So we are in the extraordinary situation of the leader of the opposition and the prime minister both choosing the same topic for their first speeches of the new year. The biggest consensus is a rejection of what Cameron called this week the ‘Faustian pact’ – give markets plenty of room to operate and use the proceeds to help the worst-off – that has been a staple of much centrist and left thinking since John Rawls’ ‘A Theory of Justice’. Over the years, Cameron has repeatedly argued that Britain is ‘too reliant on government spending, on housing and on finance’ and that ‘we are not going to solve poverty by just building an even bigger tax credit system. We are going to solve poverty by looking at its causes.’ For Miliband, the last Labour government ‘focused on how government could act to address the consequences’ of the market while we should now be ‘dealing with the roots of our economy’s problems.’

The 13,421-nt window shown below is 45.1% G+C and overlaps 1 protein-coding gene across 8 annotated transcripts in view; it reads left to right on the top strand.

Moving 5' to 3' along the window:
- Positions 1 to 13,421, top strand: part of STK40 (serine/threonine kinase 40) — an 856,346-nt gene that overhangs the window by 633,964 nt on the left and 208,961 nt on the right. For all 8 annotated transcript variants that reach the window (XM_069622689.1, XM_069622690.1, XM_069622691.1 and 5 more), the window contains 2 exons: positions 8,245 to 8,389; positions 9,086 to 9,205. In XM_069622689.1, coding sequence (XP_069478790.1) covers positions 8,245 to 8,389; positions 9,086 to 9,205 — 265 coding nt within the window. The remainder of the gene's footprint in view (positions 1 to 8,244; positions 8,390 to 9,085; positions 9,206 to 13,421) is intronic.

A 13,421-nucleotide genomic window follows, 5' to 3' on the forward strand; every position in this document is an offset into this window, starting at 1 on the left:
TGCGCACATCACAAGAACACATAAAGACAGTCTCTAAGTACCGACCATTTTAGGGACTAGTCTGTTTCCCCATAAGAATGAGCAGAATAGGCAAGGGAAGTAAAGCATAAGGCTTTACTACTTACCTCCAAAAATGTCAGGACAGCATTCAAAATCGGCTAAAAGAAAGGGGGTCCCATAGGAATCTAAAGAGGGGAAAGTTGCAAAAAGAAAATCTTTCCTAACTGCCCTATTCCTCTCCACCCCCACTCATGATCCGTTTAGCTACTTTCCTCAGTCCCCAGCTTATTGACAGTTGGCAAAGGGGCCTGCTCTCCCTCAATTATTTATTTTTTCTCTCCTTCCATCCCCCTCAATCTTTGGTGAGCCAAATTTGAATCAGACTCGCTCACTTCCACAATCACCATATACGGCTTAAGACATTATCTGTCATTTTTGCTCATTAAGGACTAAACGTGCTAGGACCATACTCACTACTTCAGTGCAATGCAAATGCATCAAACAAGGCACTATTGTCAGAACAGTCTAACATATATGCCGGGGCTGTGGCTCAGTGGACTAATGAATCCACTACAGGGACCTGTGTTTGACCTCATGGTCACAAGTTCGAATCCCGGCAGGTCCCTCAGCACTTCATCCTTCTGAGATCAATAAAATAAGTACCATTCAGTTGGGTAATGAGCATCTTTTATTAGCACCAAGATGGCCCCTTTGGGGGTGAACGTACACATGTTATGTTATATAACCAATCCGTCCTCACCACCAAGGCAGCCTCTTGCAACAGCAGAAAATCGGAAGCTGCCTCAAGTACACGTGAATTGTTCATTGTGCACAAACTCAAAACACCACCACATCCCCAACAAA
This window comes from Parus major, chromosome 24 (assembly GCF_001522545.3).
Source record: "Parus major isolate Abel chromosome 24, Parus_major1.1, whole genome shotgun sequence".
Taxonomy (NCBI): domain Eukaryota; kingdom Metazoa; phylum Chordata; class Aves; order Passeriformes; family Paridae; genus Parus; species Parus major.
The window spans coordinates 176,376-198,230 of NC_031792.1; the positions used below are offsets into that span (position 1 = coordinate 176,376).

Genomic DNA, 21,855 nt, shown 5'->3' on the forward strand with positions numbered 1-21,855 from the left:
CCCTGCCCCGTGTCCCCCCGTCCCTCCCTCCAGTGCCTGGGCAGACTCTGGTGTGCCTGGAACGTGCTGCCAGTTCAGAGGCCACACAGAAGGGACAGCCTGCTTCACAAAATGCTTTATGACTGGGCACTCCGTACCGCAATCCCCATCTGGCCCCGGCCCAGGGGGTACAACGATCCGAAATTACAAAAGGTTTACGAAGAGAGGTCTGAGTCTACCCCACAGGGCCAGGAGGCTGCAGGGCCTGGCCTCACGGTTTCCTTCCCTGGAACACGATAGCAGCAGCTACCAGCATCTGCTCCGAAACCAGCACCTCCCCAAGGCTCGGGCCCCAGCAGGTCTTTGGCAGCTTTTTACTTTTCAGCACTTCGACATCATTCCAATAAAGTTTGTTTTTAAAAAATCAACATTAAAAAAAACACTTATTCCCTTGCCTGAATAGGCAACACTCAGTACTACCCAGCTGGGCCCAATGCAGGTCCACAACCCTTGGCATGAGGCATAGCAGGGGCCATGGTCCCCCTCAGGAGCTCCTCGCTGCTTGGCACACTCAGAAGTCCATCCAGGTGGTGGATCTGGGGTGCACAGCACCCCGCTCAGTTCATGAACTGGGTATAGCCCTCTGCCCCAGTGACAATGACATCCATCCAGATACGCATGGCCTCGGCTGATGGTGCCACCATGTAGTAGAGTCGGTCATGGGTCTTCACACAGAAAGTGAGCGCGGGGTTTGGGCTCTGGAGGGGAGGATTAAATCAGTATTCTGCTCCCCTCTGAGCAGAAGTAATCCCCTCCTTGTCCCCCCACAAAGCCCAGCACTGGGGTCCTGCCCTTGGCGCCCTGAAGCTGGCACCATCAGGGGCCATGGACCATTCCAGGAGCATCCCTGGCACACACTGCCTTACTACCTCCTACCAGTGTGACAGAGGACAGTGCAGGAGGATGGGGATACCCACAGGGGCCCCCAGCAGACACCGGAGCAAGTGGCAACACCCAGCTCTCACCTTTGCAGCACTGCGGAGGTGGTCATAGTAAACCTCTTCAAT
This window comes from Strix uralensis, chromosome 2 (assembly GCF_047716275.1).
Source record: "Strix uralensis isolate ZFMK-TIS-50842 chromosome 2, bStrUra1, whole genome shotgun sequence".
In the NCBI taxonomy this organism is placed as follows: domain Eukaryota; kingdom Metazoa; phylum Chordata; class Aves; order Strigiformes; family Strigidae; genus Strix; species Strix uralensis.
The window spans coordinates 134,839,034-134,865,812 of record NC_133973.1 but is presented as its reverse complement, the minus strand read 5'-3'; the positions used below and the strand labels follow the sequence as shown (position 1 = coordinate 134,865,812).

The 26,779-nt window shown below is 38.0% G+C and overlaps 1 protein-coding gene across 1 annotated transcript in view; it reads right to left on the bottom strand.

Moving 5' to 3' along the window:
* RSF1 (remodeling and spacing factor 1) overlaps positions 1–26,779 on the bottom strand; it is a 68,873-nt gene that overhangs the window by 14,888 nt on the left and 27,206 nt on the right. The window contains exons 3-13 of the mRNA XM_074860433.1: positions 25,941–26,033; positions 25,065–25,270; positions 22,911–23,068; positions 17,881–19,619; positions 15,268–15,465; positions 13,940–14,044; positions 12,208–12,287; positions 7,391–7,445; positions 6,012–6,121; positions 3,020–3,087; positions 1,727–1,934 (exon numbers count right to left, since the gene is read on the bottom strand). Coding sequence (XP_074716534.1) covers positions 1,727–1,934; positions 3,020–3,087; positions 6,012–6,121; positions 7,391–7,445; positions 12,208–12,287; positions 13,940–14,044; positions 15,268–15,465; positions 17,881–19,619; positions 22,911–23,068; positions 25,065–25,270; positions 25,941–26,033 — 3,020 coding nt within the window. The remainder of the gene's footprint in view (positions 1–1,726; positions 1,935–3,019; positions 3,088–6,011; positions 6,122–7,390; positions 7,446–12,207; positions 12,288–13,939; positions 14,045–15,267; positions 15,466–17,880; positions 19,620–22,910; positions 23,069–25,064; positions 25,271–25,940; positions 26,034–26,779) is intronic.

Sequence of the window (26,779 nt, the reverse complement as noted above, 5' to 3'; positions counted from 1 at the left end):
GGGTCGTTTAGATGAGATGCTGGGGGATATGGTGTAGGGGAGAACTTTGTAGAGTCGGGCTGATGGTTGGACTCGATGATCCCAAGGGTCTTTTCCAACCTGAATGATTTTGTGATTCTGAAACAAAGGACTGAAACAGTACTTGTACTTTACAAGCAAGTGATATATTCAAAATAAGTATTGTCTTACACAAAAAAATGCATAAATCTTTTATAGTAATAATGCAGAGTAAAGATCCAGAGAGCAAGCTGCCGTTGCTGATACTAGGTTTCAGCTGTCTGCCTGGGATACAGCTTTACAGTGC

The proposed solution – more responsibility at the top and bottom of society – seems a snug fit with the zeitgeist. On welfare, a YouGov poll last August found that 53 per cent of the population thought the government’s cuts to welfare were about right or did not go far enough. But at the same time, the Financial Times is running a ‘Capitalism in Crisis’ series and another YouGov poll found that more people said they supported the aims of the Occupy protests at St Paul’s Cathedral than said they opposed them.
At the top, Labour has now set out a list of specific proposals on tax and corporate decision-making, though has not quite decided if these are designed to stop markets failing in their own terms or if they seek to achieve more ambitious goals, like making society more equal. Cameron clearly felt it necessary to follow Miliband’s lead in tackling the subject last month although he avoided many specifics and it seemed unclear whether he did it to close down a resonant potential line of Labour attack or to tempt the opposition into overextending itself.
To the surprise of many critics, Miliband’s ‘producer-predator’ speech at party conference did not seem to put large numbers off the Labour party. However, neither did it appear to attract a big group of voters who were previously unsure which party would be tougher on big business. That makes it hard to see how the policy agenda, whatever its merits, can be at the forefront of winning new voters to Labour at the general election.